|Re: 15C Keyboard Issues [EMAIL ME - INFO BELOW]|
Message #7 Posted by Paul Gaster on 19 Sept 2011, 10:34 p.m.,
in response to message #1 by Tim Wessman
A "loose" function key is not a keyboard issue. As the steel molds wear towards replacement, the tolerances for those two keys are not as tight and they become a bit looser. You have wear on the key molds, and then on the upper case. Thus two parts wear and the design of the mold takes that into account for the projected life of both molds.
With all due respect, I disagree with this statement. I worked as a project engineer at a contract manufacturing company for 10 years, and I was mostly working on plastic projects. Our factory was in China and I was there 3 times over the years working on project launches. Each time I was there for 2 weeks to a month.
As tools wear, typically the overall size of a part will get larger, not smaller. Of course I would like to see a tool drawing or the tool itself to know for sure, but I can't see how these keys would get smaller over time. Outside to outside measurements grow as the steel wears.
I know from experience that our factory always did everything very steel safe, which seems to be the situation with these function keys. The tool maker is either slightly out of tolerance on the key sizes now, or right at the lower limit, but the tools will wear into spec over time, and eventually the keys will get too large and out of spec. Then it's time for new tools.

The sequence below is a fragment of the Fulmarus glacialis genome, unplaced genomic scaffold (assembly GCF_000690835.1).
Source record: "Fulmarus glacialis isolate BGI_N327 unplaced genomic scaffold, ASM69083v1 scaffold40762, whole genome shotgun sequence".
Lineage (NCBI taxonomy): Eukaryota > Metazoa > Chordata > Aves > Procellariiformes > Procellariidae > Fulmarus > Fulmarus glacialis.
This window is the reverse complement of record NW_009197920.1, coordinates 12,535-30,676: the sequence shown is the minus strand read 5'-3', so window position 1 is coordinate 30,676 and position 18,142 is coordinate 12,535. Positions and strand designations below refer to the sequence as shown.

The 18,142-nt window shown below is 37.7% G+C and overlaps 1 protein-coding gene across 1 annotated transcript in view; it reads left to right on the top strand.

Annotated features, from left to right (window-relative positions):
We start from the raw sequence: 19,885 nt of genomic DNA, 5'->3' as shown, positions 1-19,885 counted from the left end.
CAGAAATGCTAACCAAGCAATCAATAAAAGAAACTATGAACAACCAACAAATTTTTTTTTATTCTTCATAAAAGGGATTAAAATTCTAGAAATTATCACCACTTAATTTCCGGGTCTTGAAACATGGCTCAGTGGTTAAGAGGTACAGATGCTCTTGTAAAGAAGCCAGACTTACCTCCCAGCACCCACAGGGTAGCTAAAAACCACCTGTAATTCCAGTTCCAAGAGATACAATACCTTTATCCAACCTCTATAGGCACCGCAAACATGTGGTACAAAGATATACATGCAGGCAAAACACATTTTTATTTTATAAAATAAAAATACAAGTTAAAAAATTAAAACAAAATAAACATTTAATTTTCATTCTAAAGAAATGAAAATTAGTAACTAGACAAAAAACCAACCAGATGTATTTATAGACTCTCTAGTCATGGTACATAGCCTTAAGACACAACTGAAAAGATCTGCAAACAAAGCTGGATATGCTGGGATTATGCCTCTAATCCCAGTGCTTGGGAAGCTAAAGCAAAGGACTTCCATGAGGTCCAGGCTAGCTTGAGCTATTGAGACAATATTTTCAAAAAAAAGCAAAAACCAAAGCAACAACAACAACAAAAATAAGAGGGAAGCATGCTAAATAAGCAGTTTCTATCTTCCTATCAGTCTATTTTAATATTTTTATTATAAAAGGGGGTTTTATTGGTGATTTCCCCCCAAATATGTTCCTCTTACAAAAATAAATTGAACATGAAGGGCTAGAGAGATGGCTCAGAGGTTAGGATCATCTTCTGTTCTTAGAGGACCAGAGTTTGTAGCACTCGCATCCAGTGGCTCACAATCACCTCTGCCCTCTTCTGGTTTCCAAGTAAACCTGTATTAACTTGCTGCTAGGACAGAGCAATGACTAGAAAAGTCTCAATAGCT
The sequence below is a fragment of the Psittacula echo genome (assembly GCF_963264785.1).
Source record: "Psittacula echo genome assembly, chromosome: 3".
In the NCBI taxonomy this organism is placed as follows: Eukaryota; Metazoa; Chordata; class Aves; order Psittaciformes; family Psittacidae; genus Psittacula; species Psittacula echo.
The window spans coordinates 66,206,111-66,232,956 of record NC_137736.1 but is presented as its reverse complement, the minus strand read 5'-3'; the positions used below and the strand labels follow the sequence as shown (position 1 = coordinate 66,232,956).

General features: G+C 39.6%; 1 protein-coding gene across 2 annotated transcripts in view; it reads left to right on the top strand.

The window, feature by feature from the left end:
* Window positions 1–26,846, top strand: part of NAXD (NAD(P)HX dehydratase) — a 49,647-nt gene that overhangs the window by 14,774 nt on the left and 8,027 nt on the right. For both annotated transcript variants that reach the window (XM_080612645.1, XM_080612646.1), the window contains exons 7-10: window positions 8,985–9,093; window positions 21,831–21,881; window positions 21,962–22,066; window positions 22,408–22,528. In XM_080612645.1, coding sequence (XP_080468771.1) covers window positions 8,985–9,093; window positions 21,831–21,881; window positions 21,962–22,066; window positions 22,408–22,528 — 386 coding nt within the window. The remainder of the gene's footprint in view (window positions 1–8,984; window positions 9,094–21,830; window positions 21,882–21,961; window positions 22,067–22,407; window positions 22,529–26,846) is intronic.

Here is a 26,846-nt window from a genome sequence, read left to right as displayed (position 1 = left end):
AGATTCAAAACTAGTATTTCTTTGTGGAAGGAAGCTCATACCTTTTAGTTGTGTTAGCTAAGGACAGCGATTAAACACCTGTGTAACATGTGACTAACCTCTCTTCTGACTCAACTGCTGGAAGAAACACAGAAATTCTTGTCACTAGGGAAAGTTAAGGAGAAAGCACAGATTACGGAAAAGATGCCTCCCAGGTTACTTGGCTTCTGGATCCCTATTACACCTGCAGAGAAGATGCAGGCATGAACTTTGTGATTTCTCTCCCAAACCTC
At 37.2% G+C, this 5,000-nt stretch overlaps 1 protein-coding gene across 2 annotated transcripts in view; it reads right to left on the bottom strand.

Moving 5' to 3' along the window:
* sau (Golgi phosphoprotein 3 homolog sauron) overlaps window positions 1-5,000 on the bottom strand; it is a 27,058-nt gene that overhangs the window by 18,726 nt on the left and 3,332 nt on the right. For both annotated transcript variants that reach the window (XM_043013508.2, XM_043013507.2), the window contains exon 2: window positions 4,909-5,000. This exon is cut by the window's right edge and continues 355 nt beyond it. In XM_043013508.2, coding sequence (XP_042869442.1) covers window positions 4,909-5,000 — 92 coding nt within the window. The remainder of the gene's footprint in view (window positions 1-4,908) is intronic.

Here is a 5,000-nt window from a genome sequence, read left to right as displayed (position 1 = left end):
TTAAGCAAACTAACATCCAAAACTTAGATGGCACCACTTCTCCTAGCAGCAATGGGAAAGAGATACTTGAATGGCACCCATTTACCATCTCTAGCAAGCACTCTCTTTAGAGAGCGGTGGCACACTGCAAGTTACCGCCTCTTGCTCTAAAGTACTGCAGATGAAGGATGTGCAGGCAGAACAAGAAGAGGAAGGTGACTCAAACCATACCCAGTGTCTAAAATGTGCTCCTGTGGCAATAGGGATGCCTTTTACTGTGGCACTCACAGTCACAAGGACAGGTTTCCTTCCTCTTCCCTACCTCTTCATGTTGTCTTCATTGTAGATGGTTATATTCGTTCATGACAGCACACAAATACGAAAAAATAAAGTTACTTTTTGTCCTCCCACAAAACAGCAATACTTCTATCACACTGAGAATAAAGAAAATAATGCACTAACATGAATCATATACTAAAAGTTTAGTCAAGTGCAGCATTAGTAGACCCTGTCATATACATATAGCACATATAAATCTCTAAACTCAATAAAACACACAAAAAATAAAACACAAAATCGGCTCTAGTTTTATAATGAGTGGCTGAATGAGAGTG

Of course the housings are obviously very steel safe too, and that magnifies this issue. Let me explain. The steel features that create the key openings in the housing are bosses or posts that stick out. They will wear smaller over time. When the tools are new, the key openings are the largest they will ever be.
For the keys, as I said, they are the smallest they will be when new. This makes for loose keys when both sets of tools are new, which may be the situation here. Over time this will get better, and this strategy gives you the most tool life, but also the most complaints when your new products are launched.